Pro Bono Expansion in Westmoreland County

The Westmoreland Bar Foundation has recently expanded the current Pro Bono Program of Westmoreland County. With additional IOLTA funding the pro bono staff will take a monthly road trip to New Kensington to provide services to citizens in the northern end of Westmoreland County. The mobile program will set up offices in New Kensington’s City Hall, and citizens with pre-scheduled appointments can meet with the pro bono staff for screening and intake purposes before meeting with a volunteer attorney. Information will be sent via dial-up back to the pro bono home office to update the pro bono database.

WBF Treasurer Milt Munk authored the grant proposal and cited the following as the need for a remote office, “Westmoreland County is one of the largest counties in area in the Commonwealth of Pennsylvania. The cities of New Kensington, Arnold and Monessen are all located more than 35 miles from the Greensburg Pro Bono Office, and there is no convenient public transportation available to enable potential clients to come to Greensburg. By taking the program to the northern part of the county, we expect to service those clients who find it difficult to travel to Greensburg. And, more importantly, the expansion is designed for those who do not have the means to make the trips for the initial consultation and follow-up attorney meetings.”

The success of the program will be determined by attorney involvement. “Pro Bono works in Westmoreland County because of the volunteer efforts of our attorneys,” WBF Executive Director Diane Krivoniak said. “The New Kensington attorneys are a close-knit group, who are active in and supportive of their community. This program can benefit the attorneys by making it convenient and more efficient for bar members to satisfy their pro bono hours.”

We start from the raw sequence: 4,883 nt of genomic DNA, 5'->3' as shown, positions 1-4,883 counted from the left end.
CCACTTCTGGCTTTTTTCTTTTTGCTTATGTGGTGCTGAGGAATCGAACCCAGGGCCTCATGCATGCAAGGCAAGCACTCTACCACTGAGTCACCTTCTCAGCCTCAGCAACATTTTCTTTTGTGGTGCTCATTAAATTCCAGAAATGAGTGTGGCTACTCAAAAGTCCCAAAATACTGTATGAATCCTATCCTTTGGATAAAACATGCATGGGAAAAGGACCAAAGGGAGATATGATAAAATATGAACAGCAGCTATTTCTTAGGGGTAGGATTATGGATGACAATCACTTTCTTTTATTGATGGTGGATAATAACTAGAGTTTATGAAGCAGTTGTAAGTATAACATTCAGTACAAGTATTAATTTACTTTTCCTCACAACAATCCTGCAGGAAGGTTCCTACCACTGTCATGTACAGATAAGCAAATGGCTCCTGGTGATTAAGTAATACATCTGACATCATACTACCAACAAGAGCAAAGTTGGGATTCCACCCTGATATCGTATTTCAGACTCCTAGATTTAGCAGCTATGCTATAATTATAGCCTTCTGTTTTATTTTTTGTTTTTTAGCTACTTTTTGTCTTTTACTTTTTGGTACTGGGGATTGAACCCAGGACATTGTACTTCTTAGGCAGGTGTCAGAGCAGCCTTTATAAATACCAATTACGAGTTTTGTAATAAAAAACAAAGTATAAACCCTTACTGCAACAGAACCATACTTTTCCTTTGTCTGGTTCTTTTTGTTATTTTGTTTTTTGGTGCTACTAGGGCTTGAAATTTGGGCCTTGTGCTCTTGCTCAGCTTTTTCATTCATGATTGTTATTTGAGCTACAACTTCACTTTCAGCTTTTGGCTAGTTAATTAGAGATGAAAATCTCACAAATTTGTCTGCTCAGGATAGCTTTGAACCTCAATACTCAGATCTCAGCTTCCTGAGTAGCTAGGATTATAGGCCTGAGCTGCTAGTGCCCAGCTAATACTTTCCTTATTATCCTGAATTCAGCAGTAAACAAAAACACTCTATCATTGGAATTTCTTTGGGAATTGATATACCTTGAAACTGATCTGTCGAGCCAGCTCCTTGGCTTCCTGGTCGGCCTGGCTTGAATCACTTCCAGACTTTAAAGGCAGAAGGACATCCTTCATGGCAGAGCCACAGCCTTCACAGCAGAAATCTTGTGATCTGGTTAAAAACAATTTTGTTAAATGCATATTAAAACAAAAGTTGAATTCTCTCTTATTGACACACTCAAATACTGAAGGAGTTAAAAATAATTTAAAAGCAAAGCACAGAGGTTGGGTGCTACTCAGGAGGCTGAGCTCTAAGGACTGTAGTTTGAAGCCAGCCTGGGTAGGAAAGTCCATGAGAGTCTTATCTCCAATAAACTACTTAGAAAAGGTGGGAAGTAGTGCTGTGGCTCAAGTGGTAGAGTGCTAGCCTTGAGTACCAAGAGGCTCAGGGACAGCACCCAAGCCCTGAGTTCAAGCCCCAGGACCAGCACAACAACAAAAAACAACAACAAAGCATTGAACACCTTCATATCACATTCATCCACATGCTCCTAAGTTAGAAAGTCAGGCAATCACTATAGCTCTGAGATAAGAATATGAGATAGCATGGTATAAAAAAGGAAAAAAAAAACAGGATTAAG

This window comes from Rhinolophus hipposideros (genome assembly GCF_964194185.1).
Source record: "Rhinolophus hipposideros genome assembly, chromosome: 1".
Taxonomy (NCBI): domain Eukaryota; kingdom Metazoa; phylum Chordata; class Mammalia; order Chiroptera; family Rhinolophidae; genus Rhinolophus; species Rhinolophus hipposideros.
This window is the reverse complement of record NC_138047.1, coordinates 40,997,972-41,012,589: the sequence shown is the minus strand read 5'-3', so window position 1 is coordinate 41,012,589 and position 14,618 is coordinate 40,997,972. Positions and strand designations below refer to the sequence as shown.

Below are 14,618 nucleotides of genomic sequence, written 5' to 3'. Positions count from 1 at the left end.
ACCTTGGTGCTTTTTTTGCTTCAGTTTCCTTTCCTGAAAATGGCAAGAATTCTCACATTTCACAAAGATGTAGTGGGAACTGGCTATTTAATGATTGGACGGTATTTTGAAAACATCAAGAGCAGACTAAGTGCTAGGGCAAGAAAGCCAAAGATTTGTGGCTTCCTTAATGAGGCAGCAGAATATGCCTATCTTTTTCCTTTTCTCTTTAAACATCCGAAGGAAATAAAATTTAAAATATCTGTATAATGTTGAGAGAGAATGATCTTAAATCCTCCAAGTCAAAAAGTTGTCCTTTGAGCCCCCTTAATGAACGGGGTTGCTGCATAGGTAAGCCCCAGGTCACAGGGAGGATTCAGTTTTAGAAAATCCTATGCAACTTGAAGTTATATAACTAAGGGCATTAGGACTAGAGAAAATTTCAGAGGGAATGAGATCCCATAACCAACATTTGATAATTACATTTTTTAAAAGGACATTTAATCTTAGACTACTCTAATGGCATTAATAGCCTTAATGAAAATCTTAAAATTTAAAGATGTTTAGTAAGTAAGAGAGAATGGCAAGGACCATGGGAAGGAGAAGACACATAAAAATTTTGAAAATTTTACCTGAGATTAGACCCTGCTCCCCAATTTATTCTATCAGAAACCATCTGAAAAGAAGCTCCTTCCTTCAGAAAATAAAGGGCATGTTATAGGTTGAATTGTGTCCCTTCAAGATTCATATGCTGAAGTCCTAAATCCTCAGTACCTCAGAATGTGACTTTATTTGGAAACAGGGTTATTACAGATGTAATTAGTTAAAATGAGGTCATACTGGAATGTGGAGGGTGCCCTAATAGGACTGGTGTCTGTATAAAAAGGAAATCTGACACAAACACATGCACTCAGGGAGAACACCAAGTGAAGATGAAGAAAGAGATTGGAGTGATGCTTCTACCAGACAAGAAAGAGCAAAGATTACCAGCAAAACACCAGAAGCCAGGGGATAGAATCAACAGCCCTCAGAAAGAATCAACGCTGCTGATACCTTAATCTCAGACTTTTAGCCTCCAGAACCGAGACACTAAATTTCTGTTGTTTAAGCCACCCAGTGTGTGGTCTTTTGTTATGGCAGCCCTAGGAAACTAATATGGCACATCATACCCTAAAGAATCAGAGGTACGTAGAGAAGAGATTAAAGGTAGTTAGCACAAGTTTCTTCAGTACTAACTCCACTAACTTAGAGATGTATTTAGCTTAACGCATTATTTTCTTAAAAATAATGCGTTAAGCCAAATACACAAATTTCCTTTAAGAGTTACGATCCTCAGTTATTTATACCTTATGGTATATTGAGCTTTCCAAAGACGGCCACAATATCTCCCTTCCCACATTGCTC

Pro bono provides service to those who are income eligible and fall within the “125 percent above poverty” guideline. As an example, a family of four would need to earn less than $2,000 per month, or $23,000 per year, to qualify for pro bono services. “When we say that we are helping the poor, we truly are helping those with very limited resources,” Pro Bono Coordinator Iva Munk said. “The kinds of clients that the pro bono program helps are those who could not afford to hire a private attorney.”

The Pro Bono Program began in Westmoreland County in 1991 with the hiring of Iva Munk and funding provided by both Laurel Legal Services and IOLTA. Now in its thirteenth year, the program expects to serve over 500 indigent clients in 2004. What started with a single room office and one employee has grown to a 1200 square foot office with three employees and five contract attorneys. Cases handled through the Pro Bono Program include landlord/tenant, custody, bankruptcy, license suspension, unemployment and social security.

The New Kensington Program is expected to begin sometime in February 2005. By the end of 2005, it is expected that a landlord/tenant mediation program and a domestic relations clinic will be added to pro bono programming.